Component properties

Last update: 27 Nov 2020 [History] [Edit]

Defining configurable properties in C++

The components implemented in C++ have possibility to alter their function depending on configurable properties. In order to define configurable property a following line needs to be added to the class definition (in the .h file).

private:
  ...
  Gaudi::Property<int> m_conf    {this, "Conf", 10, "Changes this and that"};

where:

  • the m_conf is an attribute that can be used in the same way as the type it is based on (int here),
  • the "Conf" is the name with which this configuration parameter is visible in python (good to name it similarly to name of the class attribute, i.e. m_conf here),
  • 10 is the default value (i.e. if nothing is set in python the m_conf will assume this value),
  • the last argument is the documentation string.

Similarly the tools/services should be made configurable

ToolHandle< ToolInterfaceClass > m_myTool {this, "myTool",
      "ToolImplementation/ToolName", "Tool for this and that"};
ToolHandleArray< ToolInterfaceClass > m_myTools {this, "myTools",
      {}, "Tool for this and that"};
ServiceHandle< ServiceInterface > m_aAvc {this, "aSvc",
      "Implementation/Name", "Service that does this and that"};

Meaning of these arguments is similar to the ones mentioned above. The default value can be left empty. In such case the handle can be tested at runtime and in this way the the optional use of the component (here tool) can be implemented using m_myTool.isEnabled() method. (This is a better option than adding additional additional flags like useMyTool.) In case when multiple tools are needed the second option should be used.

Other category of configurable properties is related to input & output data. They are declared with Read/Write Handle Keys.

  SG::ReadHandleKey<TypeA> m_inputKey{this, "inputKey",
                                      "DefaultValue", "Input for"};
  SG::WriteHandleKey<TypeB> m_outputKey{this, "outputKey",
                                        "DefaultValue", "Output for"};

  // below the default is empty list of outputs
  SG::ReadHandleKeyArray<TypeA> m_inputKeys{this, "inputKeys",
                                            {}, "Input for"};
  SG::WriteHandleKeyArray<TypeB> m_outputKeys{this, "outputKeys",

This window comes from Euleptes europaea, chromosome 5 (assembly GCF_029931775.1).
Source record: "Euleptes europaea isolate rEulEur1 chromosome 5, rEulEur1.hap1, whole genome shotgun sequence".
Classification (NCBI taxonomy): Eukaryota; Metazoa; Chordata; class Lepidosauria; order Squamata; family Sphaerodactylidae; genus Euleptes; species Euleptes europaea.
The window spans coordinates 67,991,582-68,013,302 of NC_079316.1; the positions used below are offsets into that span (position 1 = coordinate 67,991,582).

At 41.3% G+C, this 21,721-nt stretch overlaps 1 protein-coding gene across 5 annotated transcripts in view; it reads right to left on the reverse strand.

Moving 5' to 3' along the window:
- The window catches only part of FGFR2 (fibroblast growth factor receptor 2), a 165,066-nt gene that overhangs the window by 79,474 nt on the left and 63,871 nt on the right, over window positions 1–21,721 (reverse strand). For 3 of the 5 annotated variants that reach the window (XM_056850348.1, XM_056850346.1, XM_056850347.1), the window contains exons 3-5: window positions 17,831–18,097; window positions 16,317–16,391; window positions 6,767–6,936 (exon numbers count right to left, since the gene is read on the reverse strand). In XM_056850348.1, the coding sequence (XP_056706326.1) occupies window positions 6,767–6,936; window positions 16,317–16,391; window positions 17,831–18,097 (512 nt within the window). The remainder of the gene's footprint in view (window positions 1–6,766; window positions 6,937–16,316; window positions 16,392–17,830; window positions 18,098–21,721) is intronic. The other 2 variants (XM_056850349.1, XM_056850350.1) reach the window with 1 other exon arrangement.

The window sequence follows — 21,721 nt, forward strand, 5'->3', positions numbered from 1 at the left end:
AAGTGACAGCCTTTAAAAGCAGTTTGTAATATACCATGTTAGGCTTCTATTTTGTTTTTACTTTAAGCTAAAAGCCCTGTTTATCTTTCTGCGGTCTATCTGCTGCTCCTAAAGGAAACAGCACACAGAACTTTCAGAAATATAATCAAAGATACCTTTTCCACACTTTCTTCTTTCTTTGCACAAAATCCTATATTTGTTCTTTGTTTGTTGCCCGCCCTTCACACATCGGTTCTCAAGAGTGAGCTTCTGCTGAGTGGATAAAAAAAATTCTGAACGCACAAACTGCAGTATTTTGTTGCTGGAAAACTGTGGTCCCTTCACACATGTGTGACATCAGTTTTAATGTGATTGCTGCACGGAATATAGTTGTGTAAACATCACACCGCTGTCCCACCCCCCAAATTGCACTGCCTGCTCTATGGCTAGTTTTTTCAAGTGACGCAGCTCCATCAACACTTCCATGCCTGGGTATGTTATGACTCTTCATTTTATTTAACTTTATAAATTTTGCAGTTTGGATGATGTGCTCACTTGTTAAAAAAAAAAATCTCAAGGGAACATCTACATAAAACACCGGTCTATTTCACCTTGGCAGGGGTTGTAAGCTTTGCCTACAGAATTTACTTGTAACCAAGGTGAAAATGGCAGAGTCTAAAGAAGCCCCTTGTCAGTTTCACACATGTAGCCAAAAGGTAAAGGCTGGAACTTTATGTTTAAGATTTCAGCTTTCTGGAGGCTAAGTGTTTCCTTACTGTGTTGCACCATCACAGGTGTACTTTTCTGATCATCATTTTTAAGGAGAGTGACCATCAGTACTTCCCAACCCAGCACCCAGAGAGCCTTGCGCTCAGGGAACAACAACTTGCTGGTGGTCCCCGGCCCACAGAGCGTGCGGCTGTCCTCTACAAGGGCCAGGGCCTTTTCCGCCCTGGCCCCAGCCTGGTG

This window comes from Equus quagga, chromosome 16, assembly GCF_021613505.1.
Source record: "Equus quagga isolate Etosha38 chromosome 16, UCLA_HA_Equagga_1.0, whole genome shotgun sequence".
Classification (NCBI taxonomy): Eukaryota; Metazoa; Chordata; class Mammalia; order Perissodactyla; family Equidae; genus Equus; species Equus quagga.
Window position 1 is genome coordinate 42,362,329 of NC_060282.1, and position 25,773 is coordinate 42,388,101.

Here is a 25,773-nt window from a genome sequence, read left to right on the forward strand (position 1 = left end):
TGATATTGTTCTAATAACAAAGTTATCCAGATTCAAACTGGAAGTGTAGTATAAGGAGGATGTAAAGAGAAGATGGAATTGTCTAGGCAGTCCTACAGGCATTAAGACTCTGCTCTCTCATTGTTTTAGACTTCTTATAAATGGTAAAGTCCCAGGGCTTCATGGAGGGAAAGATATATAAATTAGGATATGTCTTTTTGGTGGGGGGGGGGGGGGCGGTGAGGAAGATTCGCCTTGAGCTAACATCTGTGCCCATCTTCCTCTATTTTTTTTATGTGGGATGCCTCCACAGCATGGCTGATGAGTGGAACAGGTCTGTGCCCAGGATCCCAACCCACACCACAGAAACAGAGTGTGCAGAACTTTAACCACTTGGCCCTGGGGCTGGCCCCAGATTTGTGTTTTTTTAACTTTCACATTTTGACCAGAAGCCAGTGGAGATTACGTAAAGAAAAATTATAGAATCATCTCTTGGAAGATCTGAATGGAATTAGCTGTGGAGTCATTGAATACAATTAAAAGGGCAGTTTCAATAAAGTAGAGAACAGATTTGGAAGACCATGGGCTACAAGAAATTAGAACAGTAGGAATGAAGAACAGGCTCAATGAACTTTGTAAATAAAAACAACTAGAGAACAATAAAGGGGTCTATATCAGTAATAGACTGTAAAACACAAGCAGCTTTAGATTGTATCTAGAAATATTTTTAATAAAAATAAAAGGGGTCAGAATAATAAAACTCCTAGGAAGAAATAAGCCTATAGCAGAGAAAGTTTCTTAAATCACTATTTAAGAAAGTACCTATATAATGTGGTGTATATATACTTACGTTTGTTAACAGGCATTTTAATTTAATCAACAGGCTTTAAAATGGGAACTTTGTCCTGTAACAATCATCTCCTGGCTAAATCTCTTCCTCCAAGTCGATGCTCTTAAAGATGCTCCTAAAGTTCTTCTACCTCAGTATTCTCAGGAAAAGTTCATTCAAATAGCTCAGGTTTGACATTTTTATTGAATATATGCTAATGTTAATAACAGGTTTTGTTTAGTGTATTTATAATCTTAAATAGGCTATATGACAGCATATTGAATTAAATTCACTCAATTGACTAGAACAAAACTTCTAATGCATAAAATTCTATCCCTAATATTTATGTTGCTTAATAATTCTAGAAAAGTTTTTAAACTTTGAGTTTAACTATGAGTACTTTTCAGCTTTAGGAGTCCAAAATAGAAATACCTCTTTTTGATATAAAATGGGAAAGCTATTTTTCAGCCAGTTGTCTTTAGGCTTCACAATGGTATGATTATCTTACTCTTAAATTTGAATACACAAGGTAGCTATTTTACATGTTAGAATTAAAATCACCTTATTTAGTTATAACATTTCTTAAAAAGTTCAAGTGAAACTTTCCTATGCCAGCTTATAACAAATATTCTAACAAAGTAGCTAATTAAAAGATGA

{}, "Output for"};

for which meaning is identical as above.

Supported property types

The set of types that the Gaudi::Property supports covers most of POD types (integers, floating point numbers, std::string). Also the std::vector and std::vector<std::vector<POD>> of the these types are almost all supported. Python representation of it is the list and nested list correspondingly. For configurations that are mappings the std::map can be used of which python counterpart is the dictionary. The support for a more advanced types can be enabled with additional include:

#include "Gaudi/Parsers/Factory.h"
...
 // by default the support for nested vectors of unsigned integers is not there
 Gaudi::Property< std::vector<std::vector<unsigned>> > m_prop
                                                { this, "Name", {}, "doc" };

Be aware that the library containing such a property is bigger.

Controlling deduplication

The C++ type of the property is available in python. It is used to verify the values that are assigned to the properties. For instance when the property is a floating point number a string can not be assigned to it. An attempt to do so cause a configuration error.

Another operation that is performed on properties is unification performed during the ComponentAccumulators merging. Difference in the values is considered an error unless the property is equipped with unification directive (semantics). If it is desired (or at least correct) for the property to be merged an additional argument needs to be supplied in its definition C++. For example if the property is a list and the unification process should result in list with all values merged without a repetitions the following is needed:

Gaudi::Property<std::vector<std::string>> m_pro
                                          { this, "Prop", {}, "Doc", "OrderedSet<T>"};

The last argument request an appropriate semantics to be used when handling this property. Behaviors for various semantics are defined in AtlasSemantics.py